Sand Island Internment Camp, National Park Service

Sand Island Internment Camp, National Park Service

A former INS quarantine station off the coast of Honolulu, O’ahu was converted into the Sand Island Detention Center in World War II and overseen by the US Army. After the attack on Pearl Harbor, martial law was declared in Hawaii. From December 1941 through February 1942, men and women of Japanese and German ethnicity, both aliens and US citizens, were housed here. Small tents without floors were later replaced by newly built barracks. Eventually married men were reunited with their wives, and each couple was assigned a tent. There were two latrines, one at each end of the camp. Meals were served in a large communal mess hall.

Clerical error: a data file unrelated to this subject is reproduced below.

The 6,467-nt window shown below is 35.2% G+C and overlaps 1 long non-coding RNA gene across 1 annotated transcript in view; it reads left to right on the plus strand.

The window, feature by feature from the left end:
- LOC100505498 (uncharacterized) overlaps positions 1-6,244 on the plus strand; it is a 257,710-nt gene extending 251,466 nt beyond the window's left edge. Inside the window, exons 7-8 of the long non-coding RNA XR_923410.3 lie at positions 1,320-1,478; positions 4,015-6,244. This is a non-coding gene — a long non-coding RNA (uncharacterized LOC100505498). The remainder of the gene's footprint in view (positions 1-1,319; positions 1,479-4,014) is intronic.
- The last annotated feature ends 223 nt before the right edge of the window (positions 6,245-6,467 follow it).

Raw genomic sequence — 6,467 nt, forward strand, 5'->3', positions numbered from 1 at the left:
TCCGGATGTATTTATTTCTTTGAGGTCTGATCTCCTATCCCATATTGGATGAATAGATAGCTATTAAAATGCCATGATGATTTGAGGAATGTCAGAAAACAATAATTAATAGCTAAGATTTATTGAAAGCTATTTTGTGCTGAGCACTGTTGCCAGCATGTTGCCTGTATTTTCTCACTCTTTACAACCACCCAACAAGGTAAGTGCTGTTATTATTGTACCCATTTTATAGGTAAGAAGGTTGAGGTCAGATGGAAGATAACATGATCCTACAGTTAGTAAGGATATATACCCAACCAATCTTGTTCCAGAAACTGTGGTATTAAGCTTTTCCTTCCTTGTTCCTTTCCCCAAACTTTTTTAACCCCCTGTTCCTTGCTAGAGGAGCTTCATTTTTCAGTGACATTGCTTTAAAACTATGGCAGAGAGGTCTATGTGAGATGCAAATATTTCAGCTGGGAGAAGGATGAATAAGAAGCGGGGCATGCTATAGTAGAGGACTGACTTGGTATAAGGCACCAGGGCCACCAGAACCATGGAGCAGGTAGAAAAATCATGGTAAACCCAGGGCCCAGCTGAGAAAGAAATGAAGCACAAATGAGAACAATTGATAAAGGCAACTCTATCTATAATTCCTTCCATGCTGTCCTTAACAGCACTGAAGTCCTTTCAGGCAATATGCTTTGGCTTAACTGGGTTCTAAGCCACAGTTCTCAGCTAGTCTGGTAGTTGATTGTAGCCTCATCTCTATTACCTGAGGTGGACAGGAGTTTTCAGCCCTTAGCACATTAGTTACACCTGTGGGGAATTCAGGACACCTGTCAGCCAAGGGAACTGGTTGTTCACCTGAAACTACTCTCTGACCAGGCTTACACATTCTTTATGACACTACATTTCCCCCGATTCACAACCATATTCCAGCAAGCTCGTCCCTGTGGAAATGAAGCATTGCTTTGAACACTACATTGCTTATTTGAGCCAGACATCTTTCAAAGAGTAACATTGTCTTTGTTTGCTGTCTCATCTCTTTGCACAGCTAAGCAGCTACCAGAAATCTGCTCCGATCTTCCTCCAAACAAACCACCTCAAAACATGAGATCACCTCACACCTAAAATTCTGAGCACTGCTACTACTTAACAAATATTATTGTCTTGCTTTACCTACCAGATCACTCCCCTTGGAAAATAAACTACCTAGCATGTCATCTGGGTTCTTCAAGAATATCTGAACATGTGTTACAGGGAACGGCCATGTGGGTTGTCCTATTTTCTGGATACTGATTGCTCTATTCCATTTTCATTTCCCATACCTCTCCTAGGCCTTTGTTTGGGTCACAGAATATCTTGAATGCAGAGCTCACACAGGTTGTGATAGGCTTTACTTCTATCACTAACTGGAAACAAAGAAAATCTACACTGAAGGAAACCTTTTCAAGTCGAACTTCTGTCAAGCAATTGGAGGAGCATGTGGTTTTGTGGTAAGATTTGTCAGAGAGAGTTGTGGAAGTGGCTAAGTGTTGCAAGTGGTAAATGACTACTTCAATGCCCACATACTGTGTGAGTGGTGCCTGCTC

Sand Island Internment Camp, Resource Center of Japanese American Cultural Center Photo.

Sand Island Internment Camp, Resource Center of Japanese American Cultural Center Photo.

As in other internee camps, high barbed wire fences were erected around the five acre site, and were patrolled day and night by military guards with rifles. Internees were not allowed paper, pens or pencils, so were unable to keep in touch with family left behind. There were some opportunities to work, for a salary of 10 cents an hour. To alleviate boredom and attempt to beautify their surroundings, some of the internees dug up beach grasses to plant around their entries. Considered a temporary facility, detainees were taken to Honouliuli in leeward O’ahu on March 1, 1943.